Twitter announces cheap API access, but the biz still stumbles
In April this year, Twitter announced a roadmap describing its API platform “vision”, which, by introducing a new tier of API access (announced yesterday) creates a scalable way for businesses to pay for commercial use of the platform’s data.
The company’s API offerings now range from free, to Premium (at US$149 per month), up to its Enterprise API (Gnip), the price of which is so alarming, we assume, that it is only disclosed to individual would-be clients on application.
This highest-level access tier’s name refers to Twitter’s acquisition of its long-time data partner Gnip in 2014. Part of the agreed deal was the preservation of Gnip’s integrity as a business unit, and name.
Twitter’s API announcements should help to shore up relationships with the development community, which were “reset” by CEO Jack Dorsey at 2015’s Twitter Flight developer conference, after a rocky period.
Additionally, the pay-for-access model should also bolster Twitter’s bottom line, which likewise has had its tribulations of late.
Twitter shares tumble after releasing results https://t.co/FDm3b5m32a pic.twitter.com/YRI7PqQT9D
— Bloomberg Markets (@markets) February 9, 2017
After Twitter’s fruitless search for a buyer this year and its consequent focus on having to continue alone to try and make better profits, its sales growth in Q4, according to a statement was only 1 percent, down from 48 percent in Q4 2016.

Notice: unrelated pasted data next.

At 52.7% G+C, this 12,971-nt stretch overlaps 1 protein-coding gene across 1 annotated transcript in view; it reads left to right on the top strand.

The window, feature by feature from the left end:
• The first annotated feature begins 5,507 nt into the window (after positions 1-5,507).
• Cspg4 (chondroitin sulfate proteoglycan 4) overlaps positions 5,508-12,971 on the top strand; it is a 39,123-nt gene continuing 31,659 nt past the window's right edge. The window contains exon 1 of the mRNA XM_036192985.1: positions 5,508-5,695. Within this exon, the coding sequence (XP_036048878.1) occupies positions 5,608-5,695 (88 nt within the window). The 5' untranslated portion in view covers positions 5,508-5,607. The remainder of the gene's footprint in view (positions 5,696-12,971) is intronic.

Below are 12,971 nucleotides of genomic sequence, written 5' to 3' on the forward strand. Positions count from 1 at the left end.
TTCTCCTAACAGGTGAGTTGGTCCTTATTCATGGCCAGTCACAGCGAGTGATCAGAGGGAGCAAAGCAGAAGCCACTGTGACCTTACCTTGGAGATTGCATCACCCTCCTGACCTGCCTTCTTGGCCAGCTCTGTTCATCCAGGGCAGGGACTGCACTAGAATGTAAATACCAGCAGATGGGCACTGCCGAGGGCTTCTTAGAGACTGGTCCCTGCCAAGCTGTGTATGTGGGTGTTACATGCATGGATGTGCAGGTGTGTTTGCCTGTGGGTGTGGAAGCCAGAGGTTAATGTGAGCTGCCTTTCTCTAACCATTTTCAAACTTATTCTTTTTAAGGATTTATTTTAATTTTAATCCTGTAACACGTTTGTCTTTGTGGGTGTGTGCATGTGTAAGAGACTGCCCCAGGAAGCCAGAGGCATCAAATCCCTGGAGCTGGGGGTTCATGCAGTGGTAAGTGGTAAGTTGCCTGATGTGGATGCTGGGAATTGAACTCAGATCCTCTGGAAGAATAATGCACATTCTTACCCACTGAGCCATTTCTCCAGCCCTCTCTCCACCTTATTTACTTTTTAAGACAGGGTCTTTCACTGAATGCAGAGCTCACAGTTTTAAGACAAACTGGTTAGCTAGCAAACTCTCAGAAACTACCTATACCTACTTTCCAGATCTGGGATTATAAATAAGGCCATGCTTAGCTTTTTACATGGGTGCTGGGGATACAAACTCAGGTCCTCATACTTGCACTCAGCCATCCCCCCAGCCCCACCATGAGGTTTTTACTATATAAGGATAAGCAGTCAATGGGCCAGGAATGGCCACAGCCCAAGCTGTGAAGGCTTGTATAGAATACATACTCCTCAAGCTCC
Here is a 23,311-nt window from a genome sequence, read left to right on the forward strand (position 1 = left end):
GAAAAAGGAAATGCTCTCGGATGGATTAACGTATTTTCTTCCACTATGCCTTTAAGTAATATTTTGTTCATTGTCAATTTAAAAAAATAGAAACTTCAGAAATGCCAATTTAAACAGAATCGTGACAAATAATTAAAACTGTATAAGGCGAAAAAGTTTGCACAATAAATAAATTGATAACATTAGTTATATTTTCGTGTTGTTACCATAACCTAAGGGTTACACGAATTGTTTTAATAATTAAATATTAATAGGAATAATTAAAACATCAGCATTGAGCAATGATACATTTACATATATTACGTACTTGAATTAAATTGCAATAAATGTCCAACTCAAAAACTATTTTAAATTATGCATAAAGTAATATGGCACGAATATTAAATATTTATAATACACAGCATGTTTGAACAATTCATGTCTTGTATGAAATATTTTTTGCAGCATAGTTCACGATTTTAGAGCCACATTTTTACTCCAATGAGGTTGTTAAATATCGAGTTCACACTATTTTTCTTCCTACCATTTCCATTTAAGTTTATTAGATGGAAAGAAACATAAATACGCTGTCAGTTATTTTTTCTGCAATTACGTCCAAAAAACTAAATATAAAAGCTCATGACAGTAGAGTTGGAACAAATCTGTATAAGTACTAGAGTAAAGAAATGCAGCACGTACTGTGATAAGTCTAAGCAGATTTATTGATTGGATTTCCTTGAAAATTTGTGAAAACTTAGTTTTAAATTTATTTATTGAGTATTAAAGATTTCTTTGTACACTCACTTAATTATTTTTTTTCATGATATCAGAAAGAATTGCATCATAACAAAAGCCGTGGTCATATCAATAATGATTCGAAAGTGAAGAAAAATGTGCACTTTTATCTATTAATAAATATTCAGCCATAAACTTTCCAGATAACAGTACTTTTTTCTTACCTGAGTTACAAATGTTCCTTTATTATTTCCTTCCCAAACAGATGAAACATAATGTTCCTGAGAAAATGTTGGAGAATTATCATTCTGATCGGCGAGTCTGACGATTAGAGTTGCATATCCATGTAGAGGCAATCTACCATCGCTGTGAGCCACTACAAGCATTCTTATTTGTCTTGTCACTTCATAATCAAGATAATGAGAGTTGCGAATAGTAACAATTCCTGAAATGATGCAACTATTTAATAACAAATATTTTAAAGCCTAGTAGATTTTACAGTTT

Twitter has recently cut staff levels by 9 percent (including losing its CTO and COO), sold its developer business Fabric (to Google) and of course, closed Vine, its 6.5-second video sharing platform, all in an effort to make ends meet.
According to some commentators such as Barron’s Asia, Dorsey should concentrate wholly on his role at Twitter, rather than split his time between his other position as head of Square, the payments company.
Interestingly, Barron’s also opines that Twitter’s forté is “following interesting people”, reflecting the fact that most Twitter users are passive followers, rather than active posters.
Passive followers are, of course, prime targets to be presented with commercial messages from sponsored Tweets, but less attractive to large-scale data harvesters who might be interested in Twitter’s API offerings. After all, passivity does not produce masses of information regarding tastes, demographics and consumer choices – the bread and butter of marketers.
The new API Premium tier is aimed at businesses with some technical nous that wish to grow by mining the masses of data that Twitter indubitably has.
The API’s “Premium Operators” include the
bounding_box, for instance, which can locate Twitter data emanating from defined geographies. Another operator also helps find two search terms within the same Tweet.
While these helpful operators are replicable by developers’ own code, their presence suggests that Twitter’s market for their APIs is companies with enough know-how to use an API, but not enough time to write their own complex data parsing routines.
Time will tell whether the more accessible paid-for API model will contribute enough to Twitter’s coffers to allay investors’ concerns.
And at US$149 per month, many businesses will be able to test the water of Twitter-based marketing without too much risk. Json for Beginners, anyone?
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